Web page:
Verbs Taking the Dative (p4/7)
Verbs Taking the Dative or the Accusative
The following verbs may take either a dative or an accusative, with a variation in meaning
Again, wherever each verb varies from this pattern, I have tried to track down its precise syntax
Cōnsulō, cōnsulere, cōnsuluī, cōnsultum: (d) consult on behalf of, (a) consult
- They consult for part of the citizens: partī cīvium cōnsulunt.
- I consulted you: tē cōnsulī.
Metuō, metuere, metuī, metūtum: (d) be anxious for, (a) fear
- They remain, being anxious for the children: restitērunt metuentēs puerīs.
- They do not fear the gods: deōs non metuunt.
Timeō, timēre, timuī: (d) be anxious for, (a) fear [sīc metuō]
Prōvideō, prōvidēre, prōvīdī, prōvīsum: (d) to consider, (a) to look toward, foresee
- Let us consider the father: patriae prōspiciāmus.
- I look to a seat of security: salūtis sedem prōspiciō.
Caveō, cavēre, cāvī, cautum: (d) to care for oneself, decree, stipulate (a) to guard against
- Take care of yourself: sibi cavē.
- The praetor decrees the new law: praetōr novō lēge cavet.
- Be on guard against the bandits: latrōnēs cavē.
- Caveō may also take (ab + abl.), meaning to procure a bail from
Conveniō, convenīre, convēnī, conventum: (d) to suit, be fitting, (a) to meet together
- It is not fitting for her to do this: hōc facere sibi non convenit.
- They assembled the soldiers: militēs convēniērunt.
Cupiō, cupere, cupīvī, cupītum: (d) to be fond of, (a) to desire to long for
- I am fond of the woman: fēminae cupiō.
- I desire the dog: canem cupiō.
- Cupiō will rarely take the genitive, and generally in poetry (after the Greek way of doing things)
Īnsistō, īnsistere, īnstitī: (d) to stand in, (a) to tread upon
- I stand in the fields: agrīs īnsistō.
- The priests stepped onto the threshold: līmen sacerdōtēs īnsistērunt.
Maneō, manēre, manuī, mansī, mansum: (d) to hold a promise, endure in a state (a) to hold a course, wait for, expect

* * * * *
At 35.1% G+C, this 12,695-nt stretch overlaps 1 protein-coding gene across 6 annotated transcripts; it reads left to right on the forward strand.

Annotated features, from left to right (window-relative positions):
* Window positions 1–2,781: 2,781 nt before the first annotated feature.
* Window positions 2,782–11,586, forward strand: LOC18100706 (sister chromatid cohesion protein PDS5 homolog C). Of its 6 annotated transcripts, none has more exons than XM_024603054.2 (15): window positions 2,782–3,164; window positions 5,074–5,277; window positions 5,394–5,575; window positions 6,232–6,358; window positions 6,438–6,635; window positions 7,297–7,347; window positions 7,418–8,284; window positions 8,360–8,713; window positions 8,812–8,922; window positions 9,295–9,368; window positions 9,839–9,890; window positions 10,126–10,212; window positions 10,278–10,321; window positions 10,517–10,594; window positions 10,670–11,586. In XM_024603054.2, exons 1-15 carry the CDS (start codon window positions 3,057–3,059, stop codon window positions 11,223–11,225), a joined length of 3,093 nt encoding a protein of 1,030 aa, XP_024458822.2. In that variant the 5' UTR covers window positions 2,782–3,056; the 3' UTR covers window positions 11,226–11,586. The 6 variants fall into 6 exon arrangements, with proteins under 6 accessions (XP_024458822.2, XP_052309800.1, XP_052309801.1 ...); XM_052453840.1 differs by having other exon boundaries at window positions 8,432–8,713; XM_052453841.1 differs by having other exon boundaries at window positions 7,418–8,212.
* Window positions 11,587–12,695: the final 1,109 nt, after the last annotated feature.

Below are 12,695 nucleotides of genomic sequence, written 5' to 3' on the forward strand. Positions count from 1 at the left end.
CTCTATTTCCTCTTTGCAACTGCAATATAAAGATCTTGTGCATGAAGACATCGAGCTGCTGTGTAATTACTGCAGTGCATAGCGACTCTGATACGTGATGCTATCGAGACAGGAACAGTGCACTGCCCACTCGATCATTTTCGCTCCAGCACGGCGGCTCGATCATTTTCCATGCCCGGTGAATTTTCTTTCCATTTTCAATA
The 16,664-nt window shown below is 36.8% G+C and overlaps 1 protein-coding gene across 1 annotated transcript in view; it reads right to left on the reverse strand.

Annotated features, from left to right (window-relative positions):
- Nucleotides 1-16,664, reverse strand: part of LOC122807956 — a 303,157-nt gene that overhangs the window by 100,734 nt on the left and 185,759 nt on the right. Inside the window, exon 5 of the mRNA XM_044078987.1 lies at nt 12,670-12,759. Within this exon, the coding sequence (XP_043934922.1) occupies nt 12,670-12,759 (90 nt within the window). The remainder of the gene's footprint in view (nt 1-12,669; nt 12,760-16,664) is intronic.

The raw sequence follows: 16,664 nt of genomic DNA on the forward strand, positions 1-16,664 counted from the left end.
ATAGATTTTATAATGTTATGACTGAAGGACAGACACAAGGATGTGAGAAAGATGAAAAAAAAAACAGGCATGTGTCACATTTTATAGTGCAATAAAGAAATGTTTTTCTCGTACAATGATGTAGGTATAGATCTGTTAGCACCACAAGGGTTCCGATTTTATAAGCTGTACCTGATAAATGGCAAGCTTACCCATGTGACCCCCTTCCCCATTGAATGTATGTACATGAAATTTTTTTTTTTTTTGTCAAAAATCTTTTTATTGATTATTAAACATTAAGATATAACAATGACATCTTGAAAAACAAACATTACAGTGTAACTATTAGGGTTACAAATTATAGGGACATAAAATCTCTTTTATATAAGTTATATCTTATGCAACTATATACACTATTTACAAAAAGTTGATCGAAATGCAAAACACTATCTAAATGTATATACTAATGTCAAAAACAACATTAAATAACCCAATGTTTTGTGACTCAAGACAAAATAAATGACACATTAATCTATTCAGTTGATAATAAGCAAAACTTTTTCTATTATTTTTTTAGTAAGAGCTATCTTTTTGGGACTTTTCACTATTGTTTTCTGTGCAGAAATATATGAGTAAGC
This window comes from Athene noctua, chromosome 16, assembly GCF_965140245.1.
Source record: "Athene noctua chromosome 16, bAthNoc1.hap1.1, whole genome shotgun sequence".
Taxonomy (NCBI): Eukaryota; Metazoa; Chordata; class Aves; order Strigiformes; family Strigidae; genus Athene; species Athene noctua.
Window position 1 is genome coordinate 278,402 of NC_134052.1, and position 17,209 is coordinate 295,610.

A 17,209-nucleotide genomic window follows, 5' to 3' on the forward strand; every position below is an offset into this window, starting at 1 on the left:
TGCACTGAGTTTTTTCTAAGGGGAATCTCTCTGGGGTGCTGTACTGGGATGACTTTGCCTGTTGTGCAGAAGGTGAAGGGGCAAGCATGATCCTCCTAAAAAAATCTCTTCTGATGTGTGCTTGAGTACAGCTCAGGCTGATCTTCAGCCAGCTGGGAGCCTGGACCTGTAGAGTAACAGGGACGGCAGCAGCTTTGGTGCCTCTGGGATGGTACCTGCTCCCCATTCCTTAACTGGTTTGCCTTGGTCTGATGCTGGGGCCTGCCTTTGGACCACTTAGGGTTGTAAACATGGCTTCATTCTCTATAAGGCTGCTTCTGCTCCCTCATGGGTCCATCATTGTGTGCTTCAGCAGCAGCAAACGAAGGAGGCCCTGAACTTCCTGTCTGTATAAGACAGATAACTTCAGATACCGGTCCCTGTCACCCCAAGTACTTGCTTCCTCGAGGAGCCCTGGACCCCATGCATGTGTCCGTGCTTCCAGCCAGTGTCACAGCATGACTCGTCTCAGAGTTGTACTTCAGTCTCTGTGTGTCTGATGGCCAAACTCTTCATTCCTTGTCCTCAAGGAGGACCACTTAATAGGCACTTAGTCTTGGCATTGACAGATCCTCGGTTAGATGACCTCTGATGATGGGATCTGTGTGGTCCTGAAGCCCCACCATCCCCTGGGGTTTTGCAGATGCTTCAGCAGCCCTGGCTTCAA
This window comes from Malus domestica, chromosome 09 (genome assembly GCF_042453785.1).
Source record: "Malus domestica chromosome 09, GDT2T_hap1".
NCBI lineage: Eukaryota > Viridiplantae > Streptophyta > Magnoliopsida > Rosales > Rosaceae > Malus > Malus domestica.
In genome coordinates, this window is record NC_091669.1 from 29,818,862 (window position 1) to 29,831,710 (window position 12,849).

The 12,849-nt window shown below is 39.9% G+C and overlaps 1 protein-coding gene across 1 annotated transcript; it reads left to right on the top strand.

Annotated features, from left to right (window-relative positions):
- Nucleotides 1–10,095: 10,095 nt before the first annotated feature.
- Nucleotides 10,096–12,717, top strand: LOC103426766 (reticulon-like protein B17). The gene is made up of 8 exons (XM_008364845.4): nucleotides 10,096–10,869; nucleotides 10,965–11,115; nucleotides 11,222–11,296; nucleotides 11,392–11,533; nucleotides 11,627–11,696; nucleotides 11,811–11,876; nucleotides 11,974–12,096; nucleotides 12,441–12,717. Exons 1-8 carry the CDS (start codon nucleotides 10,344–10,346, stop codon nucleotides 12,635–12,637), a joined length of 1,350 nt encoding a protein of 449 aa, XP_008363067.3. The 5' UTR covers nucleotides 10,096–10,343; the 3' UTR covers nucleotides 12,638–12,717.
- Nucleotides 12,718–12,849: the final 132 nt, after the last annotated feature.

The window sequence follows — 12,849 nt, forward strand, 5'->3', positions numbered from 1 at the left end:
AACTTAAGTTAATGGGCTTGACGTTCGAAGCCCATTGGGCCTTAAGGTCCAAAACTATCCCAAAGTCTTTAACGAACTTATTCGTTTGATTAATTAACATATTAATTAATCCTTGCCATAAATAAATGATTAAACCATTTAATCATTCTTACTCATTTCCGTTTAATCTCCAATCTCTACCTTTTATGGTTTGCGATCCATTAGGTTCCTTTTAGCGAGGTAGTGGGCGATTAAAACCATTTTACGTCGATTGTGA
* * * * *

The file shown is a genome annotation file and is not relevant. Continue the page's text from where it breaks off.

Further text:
- She kept to her promises: prōmissīs suīs manābat.
- She held the course for three days: trēs dīes viam mansit.
- He is expecting his wife: uxōrem manet
Praevertō, praevertere, praevertī, praevertum: (d) to apply oneself to, (a) to anticipate, prevent, preoccupy, outweigh, exceed, be preferable
- Foremost, they studied astronomy: astronomiae in prīmīs praevertērunt.
- He thought children preferable to stars: puerōs astra praevertere putāvit.
- With difficulty, they occupied the fort (before the others): vix castrum praevertābant.
Renuntiō, renuntiāre, renuntiāvī, renuntiātum: (d) to mediate, think, consider [rare], (a) to report back, announce
- He thought to himself of her pain: dē suō dolōre sibi renuntiābat.
- They will announce the festival soon: festum mox renuntiābunt.
Solvō, solvere, solvī, solūtum: (d) to pay, (a) to free, release
- They paid the praetor: praetōrī solvērunt.
- Caesar released the prisoners: captivās Caesar solvit.
- Solvō will also take the ablative, meaning to be free from
Succēdo, succēdere, successī, successum: (d) to go under, enter, follow, submit to, (a) to approach, to mount, ascend
- One soldier followed the another: milēs militī succēdābat.
- Let us now climb the mountain: nunc mōntem succēdāmus!
The Essential AG: 365 and n1
Famous Phrase: timeō Danaōs et dōna ferentēs: I fear the Greeks, even bearing gifts